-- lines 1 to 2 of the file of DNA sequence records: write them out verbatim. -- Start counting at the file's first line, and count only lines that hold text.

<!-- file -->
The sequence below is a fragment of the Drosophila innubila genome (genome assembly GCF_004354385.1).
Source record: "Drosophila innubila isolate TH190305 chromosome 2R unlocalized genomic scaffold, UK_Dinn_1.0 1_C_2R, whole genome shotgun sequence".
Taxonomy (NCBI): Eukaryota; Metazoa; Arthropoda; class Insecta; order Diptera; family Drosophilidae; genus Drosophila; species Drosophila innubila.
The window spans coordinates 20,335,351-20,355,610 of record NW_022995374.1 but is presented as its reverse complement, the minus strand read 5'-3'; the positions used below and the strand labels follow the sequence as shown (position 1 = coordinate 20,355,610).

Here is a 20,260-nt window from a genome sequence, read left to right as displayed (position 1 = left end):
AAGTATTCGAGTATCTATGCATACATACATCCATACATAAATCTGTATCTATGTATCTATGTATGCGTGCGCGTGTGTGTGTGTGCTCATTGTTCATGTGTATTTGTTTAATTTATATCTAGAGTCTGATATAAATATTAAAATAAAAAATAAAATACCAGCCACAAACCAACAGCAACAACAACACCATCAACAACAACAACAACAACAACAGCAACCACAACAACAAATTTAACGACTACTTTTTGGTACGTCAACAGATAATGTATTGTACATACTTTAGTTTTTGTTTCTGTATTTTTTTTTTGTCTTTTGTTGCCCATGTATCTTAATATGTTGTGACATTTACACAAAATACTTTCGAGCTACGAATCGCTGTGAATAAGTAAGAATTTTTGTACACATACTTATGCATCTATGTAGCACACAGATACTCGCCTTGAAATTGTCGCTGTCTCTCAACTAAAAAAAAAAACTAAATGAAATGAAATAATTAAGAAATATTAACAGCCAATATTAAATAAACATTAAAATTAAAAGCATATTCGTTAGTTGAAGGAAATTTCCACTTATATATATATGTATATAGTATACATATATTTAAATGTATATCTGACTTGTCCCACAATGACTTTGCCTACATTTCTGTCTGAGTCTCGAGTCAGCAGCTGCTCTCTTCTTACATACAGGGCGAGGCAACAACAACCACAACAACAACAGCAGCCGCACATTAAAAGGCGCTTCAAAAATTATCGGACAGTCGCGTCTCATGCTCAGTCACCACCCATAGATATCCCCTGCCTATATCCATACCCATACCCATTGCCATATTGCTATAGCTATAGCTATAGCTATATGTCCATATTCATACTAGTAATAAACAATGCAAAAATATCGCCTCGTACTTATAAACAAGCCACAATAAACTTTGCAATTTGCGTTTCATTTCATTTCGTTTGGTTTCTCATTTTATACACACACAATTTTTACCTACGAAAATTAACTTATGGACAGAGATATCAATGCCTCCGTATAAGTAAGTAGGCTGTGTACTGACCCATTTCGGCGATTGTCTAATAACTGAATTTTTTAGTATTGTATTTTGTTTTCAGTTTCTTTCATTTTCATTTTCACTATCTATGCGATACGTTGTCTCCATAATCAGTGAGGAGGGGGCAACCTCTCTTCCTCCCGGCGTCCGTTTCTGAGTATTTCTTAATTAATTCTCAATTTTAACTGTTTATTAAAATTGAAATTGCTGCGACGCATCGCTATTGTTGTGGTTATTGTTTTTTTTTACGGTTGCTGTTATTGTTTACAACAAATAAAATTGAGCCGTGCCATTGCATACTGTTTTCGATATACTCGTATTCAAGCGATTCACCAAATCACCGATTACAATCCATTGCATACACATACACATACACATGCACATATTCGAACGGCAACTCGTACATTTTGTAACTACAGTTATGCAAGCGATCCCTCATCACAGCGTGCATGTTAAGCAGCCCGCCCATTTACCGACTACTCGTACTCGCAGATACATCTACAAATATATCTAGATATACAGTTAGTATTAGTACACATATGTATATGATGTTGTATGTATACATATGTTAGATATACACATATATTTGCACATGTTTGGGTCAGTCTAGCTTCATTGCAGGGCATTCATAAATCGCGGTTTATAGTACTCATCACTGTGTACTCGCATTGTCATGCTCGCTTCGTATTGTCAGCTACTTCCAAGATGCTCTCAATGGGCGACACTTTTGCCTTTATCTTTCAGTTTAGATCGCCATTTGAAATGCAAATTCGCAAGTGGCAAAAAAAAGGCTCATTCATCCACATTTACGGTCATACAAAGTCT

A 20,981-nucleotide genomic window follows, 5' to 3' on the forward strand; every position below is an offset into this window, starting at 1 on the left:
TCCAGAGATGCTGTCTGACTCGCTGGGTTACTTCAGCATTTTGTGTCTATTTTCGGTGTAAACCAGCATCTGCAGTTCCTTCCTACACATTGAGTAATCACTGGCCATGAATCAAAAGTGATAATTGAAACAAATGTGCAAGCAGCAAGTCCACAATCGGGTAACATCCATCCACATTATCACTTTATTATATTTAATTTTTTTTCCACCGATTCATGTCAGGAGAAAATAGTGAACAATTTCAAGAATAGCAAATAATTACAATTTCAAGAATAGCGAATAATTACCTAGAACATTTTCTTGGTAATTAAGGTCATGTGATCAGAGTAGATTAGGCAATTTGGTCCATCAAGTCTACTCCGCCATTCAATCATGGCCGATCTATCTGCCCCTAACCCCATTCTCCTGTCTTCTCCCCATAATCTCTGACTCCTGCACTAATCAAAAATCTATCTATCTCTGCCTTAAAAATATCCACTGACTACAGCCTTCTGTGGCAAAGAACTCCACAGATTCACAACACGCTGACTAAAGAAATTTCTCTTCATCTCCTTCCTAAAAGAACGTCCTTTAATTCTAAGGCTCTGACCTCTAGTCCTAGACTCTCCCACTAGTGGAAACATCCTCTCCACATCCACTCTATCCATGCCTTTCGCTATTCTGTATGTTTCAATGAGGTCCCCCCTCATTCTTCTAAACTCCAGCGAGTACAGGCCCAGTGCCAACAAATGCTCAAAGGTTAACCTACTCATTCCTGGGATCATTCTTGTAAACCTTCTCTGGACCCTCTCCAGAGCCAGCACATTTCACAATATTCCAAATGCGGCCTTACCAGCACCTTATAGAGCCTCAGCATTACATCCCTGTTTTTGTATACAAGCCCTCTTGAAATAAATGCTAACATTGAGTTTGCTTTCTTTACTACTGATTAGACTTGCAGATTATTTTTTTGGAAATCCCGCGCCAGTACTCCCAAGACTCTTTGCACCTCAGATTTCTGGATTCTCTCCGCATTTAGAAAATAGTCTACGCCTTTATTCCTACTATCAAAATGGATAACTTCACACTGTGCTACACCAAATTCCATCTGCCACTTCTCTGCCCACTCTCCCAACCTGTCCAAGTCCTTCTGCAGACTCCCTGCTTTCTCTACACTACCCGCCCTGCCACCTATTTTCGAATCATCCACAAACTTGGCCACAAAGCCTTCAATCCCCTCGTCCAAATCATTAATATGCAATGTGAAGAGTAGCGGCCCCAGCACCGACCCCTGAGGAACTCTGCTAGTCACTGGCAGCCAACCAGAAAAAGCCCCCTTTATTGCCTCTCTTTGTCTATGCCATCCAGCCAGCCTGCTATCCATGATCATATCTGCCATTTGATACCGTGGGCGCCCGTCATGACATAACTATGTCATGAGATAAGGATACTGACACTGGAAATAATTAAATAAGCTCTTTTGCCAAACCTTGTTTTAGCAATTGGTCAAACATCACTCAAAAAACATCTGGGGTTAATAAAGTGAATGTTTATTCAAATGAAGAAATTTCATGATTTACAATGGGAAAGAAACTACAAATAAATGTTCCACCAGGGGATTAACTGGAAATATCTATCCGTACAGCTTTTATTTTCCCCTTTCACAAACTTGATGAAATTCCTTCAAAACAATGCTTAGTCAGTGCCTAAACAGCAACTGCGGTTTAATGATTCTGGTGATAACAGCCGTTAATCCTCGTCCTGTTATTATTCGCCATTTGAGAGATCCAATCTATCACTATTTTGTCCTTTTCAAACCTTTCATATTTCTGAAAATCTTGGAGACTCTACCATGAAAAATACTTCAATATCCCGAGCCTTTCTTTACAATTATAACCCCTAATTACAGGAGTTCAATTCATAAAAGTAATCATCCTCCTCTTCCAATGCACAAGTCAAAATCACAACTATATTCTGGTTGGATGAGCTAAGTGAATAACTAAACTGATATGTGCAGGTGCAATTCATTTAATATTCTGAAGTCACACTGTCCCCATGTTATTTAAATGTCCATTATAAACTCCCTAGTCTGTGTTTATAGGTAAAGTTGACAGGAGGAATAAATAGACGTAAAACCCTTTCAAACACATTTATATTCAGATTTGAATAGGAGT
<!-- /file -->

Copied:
The sequence below is a fragment of the Drosophila innubila genome (genome assembly GCF_004354385.1).
Source record: "Drosophila innubila isolate TH190305 chromosome 2R unlocalized genomic scaffold, UK_Dinn_1.0 1_C_2R, whole genome shotgun sequence".